Does shifting Carbon Use Efficiency determine the growth rates of intact and disturbed tropical forests? Gathering new evidence from African forests

Lead Research Organisation: University of Oxford
Department Name: Geography - SoGE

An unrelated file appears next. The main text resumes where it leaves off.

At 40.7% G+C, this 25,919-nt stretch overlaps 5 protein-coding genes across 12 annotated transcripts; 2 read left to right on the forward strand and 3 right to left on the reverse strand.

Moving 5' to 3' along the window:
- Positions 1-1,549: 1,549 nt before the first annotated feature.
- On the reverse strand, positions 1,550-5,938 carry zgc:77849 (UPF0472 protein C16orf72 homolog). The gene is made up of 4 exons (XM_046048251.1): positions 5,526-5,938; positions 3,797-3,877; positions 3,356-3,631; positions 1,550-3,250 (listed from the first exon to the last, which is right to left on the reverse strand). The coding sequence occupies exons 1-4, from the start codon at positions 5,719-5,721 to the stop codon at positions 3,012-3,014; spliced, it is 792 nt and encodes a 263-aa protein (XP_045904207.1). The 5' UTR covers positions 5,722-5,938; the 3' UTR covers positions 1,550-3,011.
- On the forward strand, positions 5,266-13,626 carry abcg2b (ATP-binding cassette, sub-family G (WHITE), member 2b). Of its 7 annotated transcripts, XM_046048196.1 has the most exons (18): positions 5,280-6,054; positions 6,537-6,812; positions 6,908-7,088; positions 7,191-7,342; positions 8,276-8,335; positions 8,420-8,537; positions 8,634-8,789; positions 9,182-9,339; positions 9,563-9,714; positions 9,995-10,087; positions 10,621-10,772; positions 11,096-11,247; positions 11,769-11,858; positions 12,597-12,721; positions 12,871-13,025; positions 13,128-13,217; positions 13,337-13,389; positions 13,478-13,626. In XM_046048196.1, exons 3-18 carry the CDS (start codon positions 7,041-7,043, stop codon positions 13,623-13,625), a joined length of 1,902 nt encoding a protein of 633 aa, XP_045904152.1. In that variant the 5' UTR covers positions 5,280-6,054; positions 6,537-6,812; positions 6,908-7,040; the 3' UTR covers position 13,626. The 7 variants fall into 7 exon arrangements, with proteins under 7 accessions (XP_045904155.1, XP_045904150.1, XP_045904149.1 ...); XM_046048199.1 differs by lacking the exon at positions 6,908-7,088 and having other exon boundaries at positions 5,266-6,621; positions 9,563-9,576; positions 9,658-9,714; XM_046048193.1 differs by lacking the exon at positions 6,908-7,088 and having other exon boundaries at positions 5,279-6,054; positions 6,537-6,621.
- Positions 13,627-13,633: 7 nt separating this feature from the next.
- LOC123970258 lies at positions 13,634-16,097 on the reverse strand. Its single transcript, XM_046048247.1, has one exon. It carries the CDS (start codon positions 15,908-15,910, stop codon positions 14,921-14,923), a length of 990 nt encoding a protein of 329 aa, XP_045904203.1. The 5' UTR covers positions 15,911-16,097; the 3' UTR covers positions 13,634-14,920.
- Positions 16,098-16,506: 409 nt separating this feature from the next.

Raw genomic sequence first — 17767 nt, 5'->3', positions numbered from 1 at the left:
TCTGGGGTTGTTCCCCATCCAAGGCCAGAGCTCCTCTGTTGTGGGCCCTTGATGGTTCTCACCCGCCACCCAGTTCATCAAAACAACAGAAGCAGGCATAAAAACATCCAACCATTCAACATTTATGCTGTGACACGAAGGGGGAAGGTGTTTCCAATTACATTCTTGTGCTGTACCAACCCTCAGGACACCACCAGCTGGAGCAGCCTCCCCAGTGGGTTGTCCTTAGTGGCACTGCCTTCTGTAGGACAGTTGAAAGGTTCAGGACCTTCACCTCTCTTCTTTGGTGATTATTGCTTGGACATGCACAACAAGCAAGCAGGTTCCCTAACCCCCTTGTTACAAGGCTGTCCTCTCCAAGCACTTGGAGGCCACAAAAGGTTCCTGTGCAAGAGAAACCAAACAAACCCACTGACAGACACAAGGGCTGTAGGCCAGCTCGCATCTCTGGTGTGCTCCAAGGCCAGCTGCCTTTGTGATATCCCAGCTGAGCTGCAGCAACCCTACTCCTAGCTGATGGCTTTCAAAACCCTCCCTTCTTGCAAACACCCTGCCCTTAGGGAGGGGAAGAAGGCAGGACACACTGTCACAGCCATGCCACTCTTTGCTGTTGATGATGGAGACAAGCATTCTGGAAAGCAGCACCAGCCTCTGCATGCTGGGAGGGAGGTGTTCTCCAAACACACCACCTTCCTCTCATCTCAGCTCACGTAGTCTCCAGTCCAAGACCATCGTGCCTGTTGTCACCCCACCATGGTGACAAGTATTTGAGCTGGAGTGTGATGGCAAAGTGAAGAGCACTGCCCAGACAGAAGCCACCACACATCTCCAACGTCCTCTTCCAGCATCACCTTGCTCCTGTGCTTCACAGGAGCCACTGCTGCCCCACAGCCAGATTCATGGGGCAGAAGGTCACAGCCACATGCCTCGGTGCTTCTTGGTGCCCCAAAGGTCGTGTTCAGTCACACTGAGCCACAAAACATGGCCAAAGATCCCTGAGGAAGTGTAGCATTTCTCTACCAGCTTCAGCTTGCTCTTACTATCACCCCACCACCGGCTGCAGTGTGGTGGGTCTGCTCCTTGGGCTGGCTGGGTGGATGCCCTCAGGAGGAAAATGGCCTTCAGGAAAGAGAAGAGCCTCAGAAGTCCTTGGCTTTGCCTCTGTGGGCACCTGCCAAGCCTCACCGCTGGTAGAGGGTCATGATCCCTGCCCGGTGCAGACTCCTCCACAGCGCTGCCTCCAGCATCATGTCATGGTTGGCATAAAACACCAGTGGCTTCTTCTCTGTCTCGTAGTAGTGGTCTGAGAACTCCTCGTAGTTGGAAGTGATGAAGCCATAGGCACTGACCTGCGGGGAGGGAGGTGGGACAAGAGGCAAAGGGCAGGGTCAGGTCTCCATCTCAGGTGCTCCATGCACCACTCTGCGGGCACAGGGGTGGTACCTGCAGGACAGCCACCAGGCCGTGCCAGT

Why do trees in different tropical forests grow at different rates? Why do some trees within a site grow faster than others? At first impression, It seems a reasonable assumption that the 'visible productivity' (e.g. wood production and canopy litterfall) is somehow related to how much carbon and energy the forest or the individual tree captures from photosynthesis, the Gross Primary Productivity (GPP); this assumption is implicit in much of the forest ecology literature, as well as in many biosphere models. When we see explanations as why forests are increasing growth rates in response to global change, or increased productivity after disturbance, we tend to frame these explanations in the context of increased photosynthesis (either because of increased abiotic drivers - e.g. increased light or carbon dioxide, or because of increased photosyntheric capacity, e.g leaf nitrogen content) However, our recent work in Amazonia has indicated that the site-to-site variability in net primary productivity (NPP) in lowland rainforests is not related to how much carbon and energy the forest captures through photosynthesis, but much more determined by how much of that captured carbon used by plants for their internal metabolism (Malhi et al., submitted to Nature), the autotrophic respiration, Ra. This tentative finding has consequences for much of tropical forest research, and global change vegetation models. Moreover, our early results suggest that disturbance is the main determinant of how much an ecosystem allocates to autotrophic respiration, with less autotrophic respiration in disturbed systems. We would now like to explore this topic further in five ways: (i) by exploring in greater detail the spatial and temporal variation of autotrophic respiration; (ii) by greatly increasing the number of sites investigated; (iii) by assessing the extent to which results from Amazonia are generalisable in another biogeographical realm, namely equatorial Africa; (iv) by explicitly exploring how disturbance affects carbon use and allocation by tracking these before and after selective logging; (v) by exploring how much interspecific variation in NPP is determined by autotrophic respiration. The underlying hypotheses we are exploring are that (i) there is no significant site-to-site variation in the GPP of moist tropical lowland forests (within Africa and in comparison to Amazonia), despite variation is soil properties, climate and tree species composition; (ii) there is substantial site-to-site variation in net primary productivity (NPP), and this is mainly driven by shifts in carbon use efficiency (CUE, the proportion of photosynthetic carbon converted to biomass), and (iii) forest CUE increases substantially after disturbance (logging) and subsequently declines over time, and (iv) this shift is driven by differing plastic variation in CUE within surviving individuals, rather than by community replacement. In the process, we will pioneer comprehensive carbon cycle assessment in intact and disturbed African tropical forests, replicated across two contrasting countries, Ghana (West Africa) and Gabon (Central Africa). Our sampling strategy will encompass plots in (i) wet primary forests (2 countries x 2 plots), (ii) moist primary forests (2 countries x 2 plots),(iii) tracking sites before, during and after logging disturbance (2 countries x 2 plots), and (iv) plots recovering from logging disturbance 10, 15 and 20 years ago (2 countries x 2 plots). At all sites we will collect 2.0-2.5 years of data. Our project will provide substantial scientific capacity building in Ghana and Gabon,we will train and utilise 6 student field researchers (3 full time, 3 part-time) in each country, and hold wider-reach training workshops in carbon cycle science in each country at the start and end of the project. this event.